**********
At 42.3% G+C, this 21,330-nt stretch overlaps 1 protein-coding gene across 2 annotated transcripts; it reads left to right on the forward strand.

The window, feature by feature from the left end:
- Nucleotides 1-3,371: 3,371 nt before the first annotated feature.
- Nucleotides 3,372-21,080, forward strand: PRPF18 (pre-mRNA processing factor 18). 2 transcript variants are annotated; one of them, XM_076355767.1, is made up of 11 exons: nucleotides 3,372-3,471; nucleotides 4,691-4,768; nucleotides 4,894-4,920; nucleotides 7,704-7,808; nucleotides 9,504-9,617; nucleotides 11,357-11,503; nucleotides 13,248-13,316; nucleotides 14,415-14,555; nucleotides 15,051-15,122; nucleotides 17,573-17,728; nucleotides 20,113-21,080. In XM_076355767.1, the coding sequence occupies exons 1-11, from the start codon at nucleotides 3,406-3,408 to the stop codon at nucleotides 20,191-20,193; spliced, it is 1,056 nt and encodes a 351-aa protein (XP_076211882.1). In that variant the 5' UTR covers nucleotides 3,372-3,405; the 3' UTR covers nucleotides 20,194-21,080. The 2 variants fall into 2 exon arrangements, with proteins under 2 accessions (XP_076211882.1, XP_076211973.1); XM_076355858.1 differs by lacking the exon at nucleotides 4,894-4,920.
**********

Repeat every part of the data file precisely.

At 42.3% G+C, this 21,330-nt stretch overlaps 1 protein-coding gene across 2 annotated transcripts; it reads left to right on the forward strand.

The window, feature by feature from the left end:
- Nucleotides 1-3,371: 3,371 nt before the first annotated feature.
- Nucleotides 3,372-21,080, forward strand: PRPF18 (pre-mRNA processing factor 18). 2 transcript variants are annotated; one of them, XM_076355767.1, is made up of 11 exons: nucleotides 3,372-3,471; nucleotides 4,691-4,768; nucleotides 4,894-4,920; nucleotides 7,704-7,808; nucleotides 9,504-9,617; nucleotides 11,357-11,503; nucleotides 13,248-13,316; nucleotides 14,415-14,555; nucleotides 15,051-15,122; nucleotides 17,573-17,728; nucleotides 20,113-21,080. In XM_076355767.1, the coding sequence occupies exons 1-11, from the start codon at nucleotides 3,406-3,408 to the stop codon at nucleotides 20,191-20,193; spliced, it is 1,056 nt and encodes a 351-aa protein (XP_076211882.1). In that variant the 5' UTR covers nucleotides 3,372-3,405; the 3' UTR covers nucleotides 20,194-21,080. The 2 variants fall into 2 exon arrangements, with proteins under 2 accessions (XP_076211882.1, XP_076211973.1); XM_076355858.1 differs by lacking the exon at nucleotides 4,894-4,920.